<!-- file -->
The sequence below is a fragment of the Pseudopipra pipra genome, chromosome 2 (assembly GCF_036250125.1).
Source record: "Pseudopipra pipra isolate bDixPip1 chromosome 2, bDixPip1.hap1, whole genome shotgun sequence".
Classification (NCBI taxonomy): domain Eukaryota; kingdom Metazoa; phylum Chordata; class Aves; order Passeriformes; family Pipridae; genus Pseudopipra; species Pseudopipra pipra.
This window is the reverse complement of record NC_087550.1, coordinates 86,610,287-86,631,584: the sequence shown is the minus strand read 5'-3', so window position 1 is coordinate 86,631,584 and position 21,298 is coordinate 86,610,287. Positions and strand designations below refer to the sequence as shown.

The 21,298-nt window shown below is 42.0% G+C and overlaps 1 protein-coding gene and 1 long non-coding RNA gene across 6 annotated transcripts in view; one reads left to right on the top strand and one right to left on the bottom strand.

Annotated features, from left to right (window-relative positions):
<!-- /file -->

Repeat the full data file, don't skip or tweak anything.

The sequence below is a fragment of the Pseudopipra pipra genome, chromosome 2 (assembly GCF_036250125.1).
Source record: "Pseudopipra pipra isolate bDixPip1 chromosome 2, bDixPip1.hap1, whole genome shotgun sequence".
Classification (NCBI taxonomy): domain Eukaryota; kingdom Metazoa; phylum Chordata; class Aves; order Passeriformes; family Pipridae; genus Pseudopipra; species Pseudopipra pipra.
This window is the reverse complement of record NC_087550.1, coordinates 86,610,287-86,631,584: the sequence shown is the minus strand read 5'-3', so window position 1 is coordinate 86,631,584 and position 21,298 is coordinate 86,610,287. Positions and strand designations below refer to the sequence as shown.

The 21,298-nt window shown below is 42.0% G+C and overlaps 1 protein-coding gene and 1 long non-coding RNA gene across 6 annotated transcripts in view; one reads left to right on the top strand and one right to left on the bottom strand.

Annotated features, from left to right (window-relative positions):